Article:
4. Guardians of the Galaxy vol 2

Click here for my Guardians of the Galaxy vol 2 review

When 2014’s Guardians of the Galaxy came along, it was such a wonderful breath of fresh air for the MCU, giving us a look at new characters the overwhelming majority of us had likely never even heard of. It was fun, hilarious and overall just really enjoyable. So it’s little surprise that for the sequel, James Gunn chose to replicate the formula that worked to such great effect the first time around. However, while that still makes for an entertaining flick, it doesn’t have quite the same impact as the first Guardians movie. That being said, all of the team remain very fun to watch, it continues the humour from the first film, and yes Baby Groot is freaking adorable. The story is entertaining but certain elements do bog it down, and furthermore it doesn’t retain that freshness and originality that the first movie brought.

3. Wonder Woman

Click here for my Wonder Woman review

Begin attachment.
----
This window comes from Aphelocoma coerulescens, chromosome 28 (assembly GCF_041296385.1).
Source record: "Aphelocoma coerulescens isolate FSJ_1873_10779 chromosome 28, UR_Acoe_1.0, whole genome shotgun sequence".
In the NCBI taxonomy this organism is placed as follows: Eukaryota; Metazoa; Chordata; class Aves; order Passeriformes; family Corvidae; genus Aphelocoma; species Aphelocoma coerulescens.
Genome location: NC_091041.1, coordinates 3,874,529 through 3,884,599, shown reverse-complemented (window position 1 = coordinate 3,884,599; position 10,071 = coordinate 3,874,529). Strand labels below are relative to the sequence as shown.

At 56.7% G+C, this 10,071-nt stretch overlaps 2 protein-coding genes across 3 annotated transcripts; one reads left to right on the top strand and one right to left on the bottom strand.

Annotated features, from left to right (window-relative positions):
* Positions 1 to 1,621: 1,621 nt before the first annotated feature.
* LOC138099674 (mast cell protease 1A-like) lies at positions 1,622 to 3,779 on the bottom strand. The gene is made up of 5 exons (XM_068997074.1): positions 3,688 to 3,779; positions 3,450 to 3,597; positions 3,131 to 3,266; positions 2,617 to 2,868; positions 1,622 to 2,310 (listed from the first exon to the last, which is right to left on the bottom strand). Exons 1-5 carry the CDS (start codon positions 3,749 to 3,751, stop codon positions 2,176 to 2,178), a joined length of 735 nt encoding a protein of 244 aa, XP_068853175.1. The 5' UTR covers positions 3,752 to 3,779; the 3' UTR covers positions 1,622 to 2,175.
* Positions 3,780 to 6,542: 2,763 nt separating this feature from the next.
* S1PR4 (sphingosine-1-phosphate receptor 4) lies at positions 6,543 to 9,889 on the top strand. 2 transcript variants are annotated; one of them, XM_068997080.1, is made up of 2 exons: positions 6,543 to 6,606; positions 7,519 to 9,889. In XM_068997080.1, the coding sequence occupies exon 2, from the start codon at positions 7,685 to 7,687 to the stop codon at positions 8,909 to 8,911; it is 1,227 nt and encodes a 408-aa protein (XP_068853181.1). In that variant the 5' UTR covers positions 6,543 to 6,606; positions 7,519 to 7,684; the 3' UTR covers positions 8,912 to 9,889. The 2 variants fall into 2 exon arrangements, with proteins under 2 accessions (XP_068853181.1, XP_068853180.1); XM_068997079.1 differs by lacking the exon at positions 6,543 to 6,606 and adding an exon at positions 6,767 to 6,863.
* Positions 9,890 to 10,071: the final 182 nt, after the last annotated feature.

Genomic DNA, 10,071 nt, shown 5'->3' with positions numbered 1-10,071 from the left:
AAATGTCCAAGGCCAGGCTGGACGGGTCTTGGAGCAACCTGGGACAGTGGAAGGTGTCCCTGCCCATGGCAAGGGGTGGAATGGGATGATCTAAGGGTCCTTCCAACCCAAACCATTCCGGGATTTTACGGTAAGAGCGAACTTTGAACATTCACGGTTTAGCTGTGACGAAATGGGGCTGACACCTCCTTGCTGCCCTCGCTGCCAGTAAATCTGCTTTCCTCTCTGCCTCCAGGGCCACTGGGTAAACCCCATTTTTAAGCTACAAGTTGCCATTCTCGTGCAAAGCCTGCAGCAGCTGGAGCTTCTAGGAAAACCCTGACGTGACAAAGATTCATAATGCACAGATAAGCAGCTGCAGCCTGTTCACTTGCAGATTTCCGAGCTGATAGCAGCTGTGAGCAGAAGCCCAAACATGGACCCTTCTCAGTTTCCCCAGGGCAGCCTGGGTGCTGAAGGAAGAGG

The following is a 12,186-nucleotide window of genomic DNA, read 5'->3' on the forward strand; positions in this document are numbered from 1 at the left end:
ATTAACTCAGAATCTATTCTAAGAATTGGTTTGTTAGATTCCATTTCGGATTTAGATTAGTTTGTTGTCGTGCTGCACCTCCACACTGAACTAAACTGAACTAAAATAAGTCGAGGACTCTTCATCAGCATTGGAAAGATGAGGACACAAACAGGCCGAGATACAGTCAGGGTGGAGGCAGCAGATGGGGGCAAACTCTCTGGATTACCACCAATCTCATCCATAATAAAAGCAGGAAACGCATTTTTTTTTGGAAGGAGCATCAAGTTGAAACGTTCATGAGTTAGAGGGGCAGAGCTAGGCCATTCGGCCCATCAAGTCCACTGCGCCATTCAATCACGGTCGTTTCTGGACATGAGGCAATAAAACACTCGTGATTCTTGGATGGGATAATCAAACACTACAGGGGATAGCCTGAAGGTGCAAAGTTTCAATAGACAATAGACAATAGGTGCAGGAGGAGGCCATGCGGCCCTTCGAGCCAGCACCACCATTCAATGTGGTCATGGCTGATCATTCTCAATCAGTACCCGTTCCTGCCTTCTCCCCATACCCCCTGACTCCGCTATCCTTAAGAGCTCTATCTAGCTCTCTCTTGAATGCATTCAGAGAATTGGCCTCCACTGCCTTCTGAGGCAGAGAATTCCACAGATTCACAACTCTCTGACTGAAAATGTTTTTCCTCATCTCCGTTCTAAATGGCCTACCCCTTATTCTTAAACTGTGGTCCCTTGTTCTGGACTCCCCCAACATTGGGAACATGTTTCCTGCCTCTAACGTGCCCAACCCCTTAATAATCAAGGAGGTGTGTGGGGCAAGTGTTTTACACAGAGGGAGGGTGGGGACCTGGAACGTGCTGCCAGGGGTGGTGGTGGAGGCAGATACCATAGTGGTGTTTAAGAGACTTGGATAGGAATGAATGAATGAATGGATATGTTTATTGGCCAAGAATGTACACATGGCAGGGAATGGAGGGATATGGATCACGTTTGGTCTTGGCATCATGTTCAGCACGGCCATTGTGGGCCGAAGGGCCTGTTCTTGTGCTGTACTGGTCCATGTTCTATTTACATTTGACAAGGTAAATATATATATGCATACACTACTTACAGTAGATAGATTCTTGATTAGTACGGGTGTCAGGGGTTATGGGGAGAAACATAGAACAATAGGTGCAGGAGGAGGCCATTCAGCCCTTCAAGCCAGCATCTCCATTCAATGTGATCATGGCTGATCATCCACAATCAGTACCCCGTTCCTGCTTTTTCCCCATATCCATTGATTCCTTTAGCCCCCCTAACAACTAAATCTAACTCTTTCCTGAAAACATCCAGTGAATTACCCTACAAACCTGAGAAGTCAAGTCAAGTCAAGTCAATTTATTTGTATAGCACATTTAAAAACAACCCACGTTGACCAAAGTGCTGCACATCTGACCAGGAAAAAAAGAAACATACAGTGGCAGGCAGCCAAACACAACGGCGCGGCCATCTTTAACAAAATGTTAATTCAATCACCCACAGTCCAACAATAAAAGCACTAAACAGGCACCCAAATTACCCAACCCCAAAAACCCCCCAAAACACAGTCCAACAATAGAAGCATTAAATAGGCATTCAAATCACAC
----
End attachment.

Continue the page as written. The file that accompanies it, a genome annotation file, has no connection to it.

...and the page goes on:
DC’s cinematic universe wasn’t exactly going well prior to the release of this film, Suicide Squad and BVS had endured rough reactions from fans and critics, and well it wasn’t looking good for the future of the DCEU. Enter Patty Jenkins to tell the story of Wonder Woman, and give us by far and away the best film that the DCEU has brought us and one that will hopefully open the floodgates for more female led superhero movies. Gal Gadot proved to be the perfect choice to play our titular heroine, she had the necessary charisma to carry the film on her shoulders, brilliantly combining such ferocity with compassion and a strong willed desire to do the right thing. With Chris Pine in equally superb form, watching Wonder Woman enter the battlefield in the heart of the First World War, and be an absolute badass particularly in the No Man’s Land sequence made for one of the standout moments of cinema in 2017 for sure.